There are less than 10000 Jews living in the Yorkshire town of Leeds. They began arriving around 1840 and, in increasing numbers, between 1881 and 1905 as a result of persecution in Russia. The town had a flourishing wool industry and, in 1885, was the scene of the first spontaneous strike by Jewish workers. The inhabitants of the Chapeltown and Leylands quarters have since moved to more spacious districts like Moortown, in the northern part of the city. The area has several synagogues, the most frequented one being the Beit Hamedrash, as well as restaurants, butcher shops, and a few speciality bookstores.
The origins of Marks & Spencer
The Jewish presence in Leeds appears to date from the late 18th century. However, the first synagogue was not built until the mid-19th century and opened in 1860, with Jews using a room for worship before that. About 100 Jewish families lived in Leeds at that time.
Jewish refugees from Eastern Europe settled in Leeds and became largely integrated into the working class garment industry. Among those who helped develop the industry were Montague Burton and Michael Marks. It was in Leeds in 1884 that the latter, together with Thomas Spencer, founded the famous Marks & Spencer chain.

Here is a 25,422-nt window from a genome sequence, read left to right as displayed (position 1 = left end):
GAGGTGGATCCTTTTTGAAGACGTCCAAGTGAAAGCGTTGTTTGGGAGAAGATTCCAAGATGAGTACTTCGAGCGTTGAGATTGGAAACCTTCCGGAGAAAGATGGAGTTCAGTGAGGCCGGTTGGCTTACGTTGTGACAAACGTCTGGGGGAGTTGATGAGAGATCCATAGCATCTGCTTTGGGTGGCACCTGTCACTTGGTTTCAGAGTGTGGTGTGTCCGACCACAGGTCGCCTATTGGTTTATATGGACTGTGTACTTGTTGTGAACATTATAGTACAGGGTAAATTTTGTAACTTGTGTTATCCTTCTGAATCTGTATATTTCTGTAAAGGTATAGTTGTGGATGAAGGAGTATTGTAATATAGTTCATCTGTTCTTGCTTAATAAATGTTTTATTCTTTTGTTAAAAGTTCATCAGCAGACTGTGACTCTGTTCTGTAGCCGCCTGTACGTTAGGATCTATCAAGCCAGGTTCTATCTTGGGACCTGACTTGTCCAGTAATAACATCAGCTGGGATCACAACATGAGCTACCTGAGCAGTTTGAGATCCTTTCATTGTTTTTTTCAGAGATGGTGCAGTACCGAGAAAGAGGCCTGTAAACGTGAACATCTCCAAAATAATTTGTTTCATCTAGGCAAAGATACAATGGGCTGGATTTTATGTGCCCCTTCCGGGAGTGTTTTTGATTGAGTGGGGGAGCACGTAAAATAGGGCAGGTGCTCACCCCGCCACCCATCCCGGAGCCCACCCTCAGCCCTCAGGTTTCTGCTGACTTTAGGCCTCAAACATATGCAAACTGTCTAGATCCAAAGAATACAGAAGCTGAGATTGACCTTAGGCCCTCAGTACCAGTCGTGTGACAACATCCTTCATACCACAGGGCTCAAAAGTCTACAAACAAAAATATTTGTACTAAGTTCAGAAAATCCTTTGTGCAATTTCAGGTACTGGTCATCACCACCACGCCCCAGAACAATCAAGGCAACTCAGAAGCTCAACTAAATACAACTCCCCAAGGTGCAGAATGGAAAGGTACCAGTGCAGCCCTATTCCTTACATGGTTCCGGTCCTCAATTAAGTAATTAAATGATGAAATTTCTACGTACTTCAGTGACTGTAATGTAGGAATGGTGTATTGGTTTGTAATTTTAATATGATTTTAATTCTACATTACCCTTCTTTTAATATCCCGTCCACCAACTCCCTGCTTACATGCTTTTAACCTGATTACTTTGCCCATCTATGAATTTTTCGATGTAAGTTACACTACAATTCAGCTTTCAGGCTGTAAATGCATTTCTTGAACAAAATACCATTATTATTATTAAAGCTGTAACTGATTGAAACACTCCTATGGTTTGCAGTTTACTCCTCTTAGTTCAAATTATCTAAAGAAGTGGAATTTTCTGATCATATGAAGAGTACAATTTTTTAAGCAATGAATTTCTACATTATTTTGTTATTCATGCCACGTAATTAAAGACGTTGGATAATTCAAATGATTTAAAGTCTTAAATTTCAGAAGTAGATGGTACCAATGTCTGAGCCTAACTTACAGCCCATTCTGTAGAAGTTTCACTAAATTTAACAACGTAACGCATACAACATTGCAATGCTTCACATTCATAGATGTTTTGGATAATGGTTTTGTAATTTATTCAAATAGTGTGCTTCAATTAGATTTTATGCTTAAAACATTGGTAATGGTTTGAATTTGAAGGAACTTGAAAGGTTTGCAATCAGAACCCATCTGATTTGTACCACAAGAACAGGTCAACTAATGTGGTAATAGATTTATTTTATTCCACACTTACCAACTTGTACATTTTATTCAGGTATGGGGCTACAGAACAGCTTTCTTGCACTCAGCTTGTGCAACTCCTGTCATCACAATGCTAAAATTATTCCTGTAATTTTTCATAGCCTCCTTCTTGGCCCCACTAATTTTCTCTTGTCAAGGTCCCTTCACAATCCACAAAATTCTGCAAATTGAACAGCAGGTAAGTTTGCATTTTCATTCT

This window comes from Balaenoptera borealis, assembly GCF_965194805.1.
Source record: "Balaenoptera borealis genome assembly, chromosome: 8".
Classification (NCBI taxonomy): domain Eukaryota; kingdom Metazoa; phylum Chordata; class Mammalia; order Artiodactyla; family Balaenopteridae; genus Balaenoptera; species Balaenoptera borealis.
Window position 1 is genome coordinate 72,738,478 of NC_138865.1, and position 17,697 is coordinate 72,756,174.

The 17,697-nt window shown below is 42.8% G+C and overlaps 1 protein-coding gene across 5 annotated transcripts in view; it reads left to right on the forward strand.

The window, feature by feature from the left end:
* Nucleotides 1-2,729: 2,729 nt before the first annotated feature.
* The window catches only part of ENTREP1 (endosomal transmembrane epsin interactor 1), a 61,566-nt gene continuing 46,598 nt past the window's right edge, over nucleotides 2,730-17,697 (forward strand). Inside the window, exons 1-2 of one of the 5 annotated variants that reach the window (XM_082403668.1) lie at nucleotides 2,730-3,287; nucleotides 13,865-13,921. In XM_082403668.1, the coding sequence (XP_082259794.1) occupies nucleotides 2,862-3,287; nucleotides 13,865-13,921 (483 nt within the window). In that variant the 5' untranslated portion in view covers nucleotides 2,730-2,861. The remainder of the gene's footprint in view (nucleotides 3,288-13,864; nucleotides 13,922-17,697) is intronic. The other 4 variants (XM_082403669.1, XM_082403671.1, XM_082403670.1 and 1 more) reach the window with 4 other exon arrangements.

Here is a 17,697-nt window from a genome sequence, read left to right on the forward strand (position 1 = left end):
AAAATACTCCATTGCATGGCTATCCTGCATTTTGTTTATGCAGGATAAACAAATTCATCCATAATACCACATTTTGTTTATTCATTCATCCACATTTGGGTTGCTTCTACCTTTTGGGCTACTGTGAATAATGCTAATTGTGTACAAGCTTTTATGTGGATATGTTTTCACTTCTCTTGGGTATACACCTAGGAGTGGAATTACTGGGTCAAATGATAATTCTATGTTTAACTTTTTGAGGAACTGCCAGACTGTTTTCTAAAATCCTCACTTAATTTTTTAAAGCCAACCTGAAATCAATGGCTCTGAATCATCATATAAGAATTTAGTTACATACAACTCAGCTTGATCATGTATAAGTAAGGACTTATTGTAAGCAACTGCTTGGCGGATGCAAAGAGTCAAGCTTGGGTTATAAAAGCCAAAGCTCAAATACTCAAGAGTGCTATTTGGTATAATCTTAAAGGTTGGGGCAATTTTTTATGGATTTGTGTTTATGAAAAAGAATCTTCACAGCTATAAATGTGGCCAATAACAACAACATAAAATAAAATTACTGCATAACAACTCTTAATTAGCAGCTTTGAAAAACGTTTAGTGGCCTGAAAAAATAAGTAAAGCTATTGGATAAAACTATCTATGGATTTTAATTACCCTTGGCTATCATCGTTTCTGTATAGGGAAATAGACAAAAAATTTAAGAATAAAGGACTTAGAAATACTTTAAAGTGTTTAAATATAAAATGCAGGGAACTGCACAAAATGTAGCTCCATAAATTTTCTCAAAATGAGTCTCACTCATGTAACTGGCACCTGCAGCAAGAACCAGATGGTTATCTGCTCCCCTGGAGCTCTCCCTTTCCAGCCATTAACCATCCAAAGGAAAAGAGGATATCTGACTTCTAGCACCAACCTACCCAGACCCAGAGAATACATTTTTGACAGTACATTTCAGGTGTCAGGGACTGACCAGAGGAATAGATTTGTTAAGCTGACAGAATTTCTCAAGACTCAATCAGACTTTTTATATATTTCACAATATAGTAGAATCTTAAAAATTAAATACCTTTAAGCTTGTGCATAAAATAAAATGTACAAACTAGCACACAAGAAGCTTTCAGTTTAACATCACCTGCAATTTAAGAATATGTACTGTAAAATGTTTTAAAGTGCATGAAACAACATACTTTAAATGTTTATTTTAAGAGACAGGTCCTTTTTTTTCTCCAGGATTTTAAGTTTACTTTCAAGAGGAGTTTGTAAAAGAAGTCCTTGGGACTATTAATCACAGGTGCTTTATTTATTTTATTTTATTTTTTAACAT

The third Jewish community of England
In its heyday, the Jewish community numbered 25,000 in the 1920s. By the early 1970s, the city had 18,000 Jews out of a population of just over 500,000. This made it the third largest Jewish community in England, after London and Manchester.
The Leeds Jewish Representative Council, created in 1938, brings together the majority of the city’s synagogues. Among the city’s leading figures were Hyman Morris and J.S. Walsh, former mayors of Leeds, and the academic Shimon Rawidowicz.
In the late 1970s the Jewish population began to decline, reaching 9,000 in the mid-1990s and just over 8,000 in 2001. Reflecting this decline, cashier shops closed in the early 21st century in the Moortown area. Synagogues are trying to regroup in order to continue to function.
Decline of Jewish presence in the region
Nevertheless, the community is making efforts to motivate young people to get involved and keep the institutions running. These efforts, combined with the high cost of living in London, are motivating young people to return. Social and cultural initiatives have been amplified during the Covid crisis.
In 2022, there will be between 6,000 and 10,000 Jews in Leeds. Smaller towns around Leeds where there was also a strong Jewish presence are even more affected proportionally by this decline. The Beth Hamidrash Hagadol synagogue, opened in 1937, is now the largest in Leeds. The United Hebrew Congegration has brought together several older synagogues since 1930. There are also other Jewish streams present through the Reform Sinai Synagogue and the Conservative Leeds Masorti, and the Lubavitch Centre.